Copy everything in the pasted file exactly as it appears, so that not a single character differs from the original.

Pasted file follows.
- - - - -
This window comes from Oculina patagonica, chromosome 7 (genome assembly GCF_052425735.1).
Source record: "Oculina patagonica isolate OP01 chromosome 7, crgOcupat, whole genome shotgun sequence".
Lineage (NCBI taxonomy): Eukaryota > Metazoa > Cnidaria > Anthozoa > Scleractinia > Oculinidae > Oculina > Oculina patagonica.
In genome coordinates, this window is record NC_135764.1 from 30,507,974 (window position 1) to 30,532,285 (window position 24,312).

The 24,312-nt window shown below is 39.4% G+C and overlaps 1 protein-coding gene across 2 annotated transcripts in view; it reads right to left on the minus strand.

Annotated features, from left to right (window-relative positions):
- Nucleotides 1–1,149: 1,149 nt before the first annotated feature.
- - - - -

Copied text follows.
This window comes from Oculina patagonica, chromosome 7 (genome assembly GCF_052425735.1).
Source record: "Oculina patagonica isolate OP01 chromosome 7, crgOcupat, whole genome shotgun sequence".
Lineage (NCBI taxonomy): Eukaryota > Metazoa > Cnidaria > Anthozoa > Scleractinia > Oculinidae > Oculina > Oculina patagonica.
In genome coordinates, this window is record NC_135764.1 from 30,507,974 (window position 1) to 30,532,285 (window position 24,312).

The 24,312-nt window shown below is 39.4% G+C and overlaps 1 protein-coding gene across 2 annotated transcripts in view; it reads right to left on the minus strand.

Annotated features, from left to right (window-relative positions):
- Nucleotides 1–1,149: 1,149 nt before the first annotated feature.